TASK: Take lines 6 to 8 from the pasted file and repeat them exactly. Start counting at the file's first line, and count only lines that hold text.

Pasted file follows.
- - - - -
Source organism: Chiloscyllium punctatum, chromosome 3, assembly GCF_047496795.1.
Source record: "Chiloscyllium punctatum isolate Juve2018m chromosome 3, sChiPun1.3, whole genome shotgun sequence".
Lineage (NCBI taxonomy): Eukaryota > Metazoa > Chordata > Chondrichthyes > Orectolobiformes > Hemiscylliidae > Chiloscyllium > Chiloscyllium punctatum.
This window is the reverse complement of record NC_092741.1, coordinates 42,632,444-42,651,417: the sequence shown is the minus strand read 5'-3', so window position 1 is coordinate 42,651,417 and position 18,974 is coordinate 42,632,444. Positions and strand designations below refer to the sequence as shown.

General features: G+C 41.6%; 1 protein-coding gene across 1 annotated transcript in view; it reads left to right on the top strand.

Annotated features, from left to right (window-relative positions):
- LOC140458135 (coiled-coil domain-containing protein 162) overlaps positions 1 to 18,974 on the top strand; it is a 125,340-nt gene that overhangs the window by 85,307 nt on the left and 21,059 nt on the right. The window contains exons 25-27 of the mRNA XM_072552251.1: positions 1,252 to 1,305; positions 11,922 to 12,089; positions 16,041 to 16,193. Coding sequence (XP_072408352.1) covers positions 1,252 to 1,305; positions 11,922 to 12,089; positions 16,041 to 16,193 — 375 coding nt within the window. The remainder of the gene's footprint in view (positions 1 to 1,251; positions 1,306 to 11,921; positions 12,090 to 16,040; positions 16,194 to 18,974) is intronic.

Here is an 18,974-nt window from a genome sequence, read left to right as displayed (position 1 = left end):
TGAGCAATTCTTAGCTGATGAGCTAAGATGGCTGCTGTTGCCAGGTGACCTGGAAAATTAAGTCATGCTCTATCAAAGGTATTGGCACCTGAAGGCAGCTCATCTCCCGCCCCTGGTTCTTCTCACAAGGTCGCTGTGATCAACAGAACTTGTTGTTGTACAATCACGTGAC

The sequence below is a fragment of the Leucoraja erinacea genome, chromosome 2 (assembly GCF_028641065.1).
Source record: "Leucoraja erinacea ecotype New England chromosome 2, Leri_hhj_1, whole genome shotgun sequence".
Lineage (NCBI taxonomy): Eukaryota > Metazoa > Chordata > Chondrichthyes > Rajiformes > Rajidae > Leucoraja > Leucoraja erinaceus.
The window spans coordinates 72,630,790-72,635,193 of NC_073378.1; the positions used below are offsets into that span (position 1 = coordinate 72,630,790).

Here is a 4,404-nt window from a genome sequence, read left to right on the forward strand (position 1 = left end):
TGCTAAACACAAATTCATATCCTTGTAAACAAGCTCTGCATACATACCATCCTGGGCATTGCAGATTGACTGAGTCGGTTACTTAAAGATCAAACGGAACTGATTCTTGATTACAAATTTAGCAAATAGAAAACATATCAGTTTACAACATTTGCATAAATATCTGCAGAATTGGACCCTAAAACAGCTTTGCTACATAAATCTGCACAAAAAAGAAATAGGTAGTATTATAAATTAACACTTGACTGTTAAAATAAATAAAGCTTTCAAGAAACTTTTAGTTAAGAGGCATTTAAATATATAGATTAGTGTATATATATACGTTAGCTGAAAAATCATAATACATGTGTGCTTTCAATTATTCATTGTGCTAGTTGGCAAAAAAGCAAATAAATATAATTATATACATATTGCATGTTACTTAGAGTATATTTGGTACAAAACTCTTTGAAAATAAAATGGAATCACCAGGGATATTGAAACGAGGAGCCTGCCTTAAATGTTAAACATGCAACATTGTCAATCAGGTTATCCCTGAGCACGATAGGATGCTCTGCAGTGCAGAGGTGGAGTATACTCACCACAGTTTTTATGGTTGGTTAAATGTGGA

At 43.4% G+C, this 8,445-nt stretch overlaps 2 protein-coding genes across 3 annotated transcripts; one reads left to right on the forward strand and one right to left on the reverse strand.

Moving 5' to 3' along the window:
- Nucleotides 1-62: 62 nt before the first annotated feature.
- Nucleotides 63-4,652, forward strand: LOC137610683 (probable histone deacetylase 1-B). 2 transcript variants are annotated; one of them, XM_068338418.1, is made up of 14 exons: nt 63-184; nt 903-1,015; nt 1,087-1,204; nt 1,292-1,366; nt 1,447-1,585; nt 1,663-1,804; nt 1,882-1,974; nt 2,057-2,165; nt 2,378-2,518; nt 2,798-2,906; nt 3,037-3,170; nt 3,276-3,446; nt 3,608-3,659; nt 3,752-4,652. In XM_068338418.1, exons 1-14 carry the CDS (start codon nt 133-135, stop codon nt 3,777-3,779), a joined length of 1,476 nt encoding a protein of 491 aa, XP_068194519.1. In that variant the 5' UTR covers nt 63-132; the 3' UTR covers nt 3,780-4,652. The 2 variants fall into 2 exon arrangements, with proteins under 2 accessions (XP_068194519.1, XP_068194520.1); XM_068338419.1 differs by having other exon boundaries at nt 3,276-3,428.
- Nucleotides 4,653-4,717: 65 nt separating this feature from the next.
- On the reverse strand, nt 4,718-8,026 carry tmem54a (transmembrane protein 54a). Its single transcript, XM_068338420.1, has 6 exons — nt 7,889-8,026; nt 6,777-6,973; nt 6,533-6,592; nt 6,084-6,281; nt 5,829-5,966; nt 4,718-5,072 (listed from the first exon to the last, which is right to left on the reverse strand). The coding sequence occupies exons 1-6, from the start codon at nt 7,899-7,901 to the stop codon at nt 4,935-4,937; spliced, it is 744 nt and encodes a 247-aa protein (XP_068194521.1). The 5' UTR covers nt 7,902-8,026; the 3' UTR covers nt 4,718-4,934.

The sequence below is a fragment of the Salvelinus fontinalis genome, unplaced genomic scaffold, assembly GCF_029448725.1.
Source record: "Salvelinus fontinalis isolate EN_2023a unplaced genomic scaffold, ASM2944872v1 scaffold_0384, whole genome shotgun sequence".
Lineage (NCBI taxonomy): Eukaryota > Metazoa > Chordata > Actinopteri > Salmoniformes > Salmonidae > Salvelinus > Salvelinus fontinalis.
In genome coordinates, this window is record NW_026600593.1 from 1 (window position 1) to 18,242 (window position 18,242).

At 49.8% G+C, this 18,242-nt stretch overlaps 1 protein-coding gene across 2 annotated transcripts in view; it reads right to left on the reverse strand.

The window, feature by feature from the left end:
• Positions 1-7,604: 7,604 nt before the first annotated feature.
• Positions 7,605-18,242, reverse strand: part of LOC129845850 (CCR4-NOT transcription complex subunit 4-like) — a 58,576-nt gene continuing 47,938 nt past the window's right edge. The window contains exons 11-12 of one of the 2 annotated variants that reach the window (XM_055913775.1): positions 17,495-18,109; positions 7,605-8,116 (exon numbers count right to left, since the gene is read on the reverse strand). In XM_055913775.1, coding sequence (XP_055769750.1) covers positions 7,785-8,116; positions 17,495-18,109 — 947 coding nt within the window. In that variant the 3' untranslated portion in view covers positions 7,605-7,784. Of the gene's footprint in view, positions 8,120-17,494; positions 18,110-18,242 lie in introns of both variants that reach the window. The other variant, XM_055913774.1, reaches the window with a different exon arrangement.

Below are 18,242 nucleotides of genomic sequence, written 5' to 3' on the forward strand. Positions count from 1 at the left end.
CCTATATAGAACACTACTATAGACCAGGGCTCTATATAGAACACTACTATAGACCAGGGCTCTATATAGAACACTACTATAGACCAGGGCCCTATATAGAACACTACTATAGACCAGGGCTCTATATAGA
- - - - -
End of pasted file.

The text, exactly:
Annotated features, from left to right (window-relative positions):
- LOC140458135 (coiled-coil domain-containing protein 162) overlaps positions 1 to 18,974 on the top strand; it is a 125,340-nt gene that overhangs the window by 85,307 nt on the left and 21,059 nt on the right. The window contains exons 25-27 of the mRNA XM_072552251.1: positions 1,252 to 1,305; positions 11,922 to 12,089; positions 16,041 to 16,193. Coding sequence (XP_072408352.1) covers positions 1,252 to 1,305; positions 11,922 to 12,089; positions 16,041 to 16,193 — 375 coding nt within the window. The remainder of the gene's footprint in view (positions 1 to 1,251; positions 1,306 to 11,921; positions 12,090 to 16,040; positions 16,194 to 18,974) is intronic.

Here is an 18,974-nt window from a genome sequence, read left to right as displayed (position 1 = left end):